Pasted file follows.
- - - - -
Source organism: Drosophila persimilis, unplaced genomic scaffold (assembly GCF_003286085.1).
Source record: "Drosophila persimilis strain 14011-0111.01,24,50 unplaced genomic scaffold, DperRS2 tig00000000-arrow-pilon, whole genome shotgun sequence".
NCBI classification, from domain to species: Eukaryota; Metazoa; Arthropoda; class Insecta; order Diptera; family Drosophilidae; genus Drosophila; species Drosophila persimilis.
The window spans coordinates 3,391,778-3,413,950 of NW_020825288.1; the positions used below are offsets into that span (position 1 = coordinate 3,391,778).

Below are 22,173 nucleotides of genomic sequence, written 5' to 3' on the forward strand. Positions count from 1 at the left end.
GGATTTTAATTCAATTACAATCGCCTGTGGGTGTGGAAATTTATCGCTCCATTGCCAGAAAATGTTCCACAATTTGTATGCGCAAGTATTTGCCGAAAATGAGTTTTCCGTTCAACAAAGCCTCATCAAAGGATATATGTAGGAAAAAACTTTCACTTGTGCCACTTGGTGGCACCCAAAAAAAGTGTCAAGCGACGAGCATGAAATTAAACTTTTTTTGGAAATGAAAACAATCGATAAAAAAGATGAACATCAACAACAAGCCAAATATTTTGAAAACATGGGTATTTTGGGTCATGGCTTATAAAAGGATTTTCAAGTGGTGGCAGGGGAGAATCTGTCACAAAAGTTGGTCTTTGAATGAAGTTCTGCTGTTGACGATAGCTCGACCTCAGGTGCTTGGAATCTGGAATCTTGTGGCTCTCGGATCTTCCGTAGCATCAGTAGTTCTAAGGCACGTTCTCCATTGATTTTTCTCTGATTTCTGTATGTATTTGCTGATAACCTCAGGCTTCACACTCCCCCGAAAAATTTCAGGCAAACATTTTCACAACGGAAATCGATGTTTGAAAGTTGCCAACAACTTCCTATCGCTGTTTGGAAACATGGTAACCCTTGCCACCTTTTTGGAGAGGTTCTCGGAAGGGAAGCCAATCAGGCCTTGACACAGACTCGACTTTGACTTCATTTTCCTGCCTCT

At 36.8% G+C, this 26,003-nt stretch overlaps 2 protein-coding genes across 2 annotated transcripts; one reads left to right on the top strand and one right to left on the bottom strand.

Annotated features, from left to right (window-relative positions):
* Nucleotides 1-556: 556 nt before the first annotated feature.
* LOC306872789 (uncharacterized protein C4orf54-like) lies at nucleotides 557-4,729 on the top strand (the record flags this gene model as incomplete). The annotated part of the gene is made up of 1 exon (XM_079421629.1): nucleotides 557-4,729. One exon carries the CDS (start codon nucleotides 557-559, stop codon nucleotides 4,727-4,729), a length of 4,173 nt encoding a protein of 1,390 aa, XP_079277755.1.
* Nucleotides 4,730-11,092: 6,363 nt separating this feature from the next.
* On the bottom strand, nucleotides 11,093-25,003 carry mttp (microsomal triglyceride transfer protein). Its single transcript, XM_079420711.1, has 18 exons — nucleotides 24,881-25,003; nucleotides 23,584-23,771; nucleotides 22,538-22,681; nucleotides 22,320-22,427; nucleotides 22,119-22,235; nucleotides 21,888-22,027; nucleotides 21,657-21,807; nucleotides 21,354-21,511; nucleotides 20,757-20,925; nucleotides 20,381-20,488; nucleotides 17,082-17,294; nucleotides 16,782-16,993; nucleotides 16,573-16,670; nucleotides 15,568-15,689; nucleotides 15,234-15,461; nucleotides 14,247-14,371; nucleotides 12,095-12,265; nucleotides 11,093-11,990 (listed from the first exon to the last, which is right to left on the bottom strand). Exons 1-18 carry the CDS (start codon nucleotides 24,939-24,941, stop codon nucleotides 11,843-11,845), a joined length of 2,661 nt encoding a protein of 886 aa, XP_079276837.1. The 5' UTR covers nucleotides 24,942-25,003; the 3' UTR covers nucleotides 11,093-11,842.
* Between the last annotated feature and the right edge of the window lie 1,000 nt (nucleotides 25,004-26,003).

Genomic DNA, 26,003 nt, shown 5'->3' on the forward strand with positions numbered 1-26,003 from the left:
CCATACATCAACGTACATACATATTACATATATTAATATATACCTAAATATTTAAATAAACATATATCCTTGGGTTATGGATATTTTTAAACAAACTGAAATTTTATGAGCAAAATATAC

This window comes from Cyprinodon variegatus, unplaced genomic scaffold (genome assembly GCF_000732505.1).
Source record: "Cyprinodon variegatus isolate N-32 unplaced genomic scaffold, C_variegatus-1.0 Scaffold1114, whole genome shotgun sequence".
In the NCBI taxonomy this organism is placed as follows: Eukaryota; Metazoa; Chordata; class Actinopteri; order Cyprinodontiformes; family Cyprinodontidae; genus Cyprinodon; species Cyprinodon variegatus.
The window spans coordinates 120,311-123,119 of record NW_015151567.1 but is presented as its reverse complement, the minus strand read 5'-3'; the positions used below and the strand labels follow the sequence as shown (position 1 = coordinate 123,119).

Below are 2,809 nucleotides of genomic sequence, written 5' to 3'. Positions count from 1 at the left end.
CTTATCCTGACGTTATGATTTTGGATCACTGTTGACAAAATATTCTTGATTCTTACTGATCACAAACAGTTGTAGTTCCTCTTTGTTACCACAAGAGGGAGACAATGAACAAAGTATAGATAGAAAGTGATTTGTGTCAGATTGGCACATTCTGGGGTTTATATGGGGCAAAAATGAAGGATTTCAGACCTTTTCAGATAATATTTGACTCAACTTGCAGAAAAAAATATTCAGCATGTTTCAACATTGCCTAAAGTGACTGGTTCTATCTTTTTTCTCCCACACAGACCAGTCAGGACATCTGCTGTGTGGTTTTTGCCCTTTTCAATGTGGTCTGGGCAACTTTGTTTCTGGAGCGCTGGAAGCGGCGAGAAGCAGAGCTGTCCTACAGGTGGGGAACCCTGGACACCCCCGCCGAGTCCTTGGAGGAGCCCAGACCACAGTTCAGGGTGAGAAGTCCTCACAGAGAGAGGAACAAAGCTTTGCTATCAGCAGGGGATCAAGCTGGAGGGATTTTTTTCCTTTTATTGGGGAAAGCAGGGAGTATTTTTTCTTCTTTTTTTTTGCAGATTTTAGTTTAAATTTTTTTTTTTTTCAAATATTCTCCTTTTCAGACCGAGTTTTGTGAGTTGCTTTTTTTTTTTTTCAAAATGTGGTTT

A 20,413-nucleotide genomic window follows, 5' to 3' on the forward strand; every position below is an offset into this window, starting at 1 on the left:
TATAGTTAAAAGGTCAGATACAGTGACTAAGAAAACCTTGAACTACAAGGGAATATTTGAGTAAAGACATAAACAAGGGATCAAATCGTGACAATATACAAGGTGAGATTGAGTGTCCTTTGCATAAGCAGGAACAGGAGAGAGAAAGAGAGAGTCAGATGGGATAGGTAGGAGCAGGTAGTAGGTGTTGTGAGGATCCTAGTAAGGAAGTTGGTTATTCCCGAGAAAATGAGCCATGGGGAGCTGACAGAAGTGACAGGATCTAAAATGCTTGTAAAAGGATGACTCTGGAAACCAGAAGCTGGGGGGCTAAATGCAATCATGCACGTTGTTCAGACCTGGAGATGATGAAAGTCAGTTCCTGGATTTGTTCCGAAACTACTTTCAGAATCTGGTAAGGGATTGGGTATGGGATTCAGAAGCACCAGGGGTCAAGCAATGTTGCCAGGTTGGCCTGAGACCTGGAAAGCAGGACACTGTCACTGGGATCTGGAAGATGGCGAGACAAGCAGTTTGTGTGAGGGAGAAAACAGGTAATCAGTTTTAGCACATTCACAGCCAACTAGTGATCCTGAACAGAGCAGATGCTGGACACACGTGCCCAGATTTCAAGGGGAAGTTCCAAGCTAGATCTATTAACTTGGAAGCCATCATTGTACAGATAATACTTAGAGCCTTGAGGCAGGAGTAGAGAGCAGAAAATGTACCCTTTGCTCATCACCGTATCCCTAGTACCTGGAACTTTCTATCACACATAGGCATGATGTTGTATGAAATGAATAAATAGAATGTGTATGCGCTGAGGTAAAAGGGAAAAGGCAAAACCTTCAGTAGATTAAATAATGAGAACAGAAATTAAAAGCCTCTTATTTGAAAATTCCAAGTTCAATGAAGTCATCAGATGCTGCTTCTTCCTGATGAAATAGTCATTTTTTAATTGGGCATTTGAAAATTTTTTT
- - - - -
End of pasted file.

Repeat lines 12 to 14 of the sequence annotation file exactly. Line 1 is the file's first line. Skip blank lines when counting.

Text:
* On the bottom strand, nucleotides 11,093-25,003 carry mttp (microsomal triglyceride transfer protein). Its single transcript, XM_079420711.1, has 18 exons — nucleotides 24,881-25,003; nucleotides 23,584-23,771; nucleotides 22,538-22,681; nucleotides 22,320-22,427; nucleotides 22,119-22,235; nucleotides 21,888-22,027; nucleotides 21,657-21,807; nucleotides 21,354-21,511; nucleotides 20,757-20,925; nucleotides 20,381-20,488; nucleotides 17,082-17,294; nucleotides 16,782-16,993; nucleotides 16,573-16,670; nucleotides 15,568-15,689; nucleotides 15,234-15,461; nucleotides 14,247-14,371; nucleotides 12,095-12,265; nucleotides 11,093-11,990 (listed from the first exon to the last, which is right to left on the bottom strand). Exons 1-18 carry the CDS (start codon nucleotides 24,939-24,941, stop codon nucleotides 11,843-11,845), a joined length of 2,661 nt encoding a protein of 886 aa, XP_079276837.1. The 5' UTR covers nucleotides 24,942-25,003; the 3' UTR covers nucleotides 11,093-11,842.
* Between the last annotated feature and the right edge of the window lie 1,000 nt (nucleotides 25,004-26,003).

Genomic DNA, 26,003 nt, shown 5'->3' on the forward strand with positions numbered 1-26,003 from the left: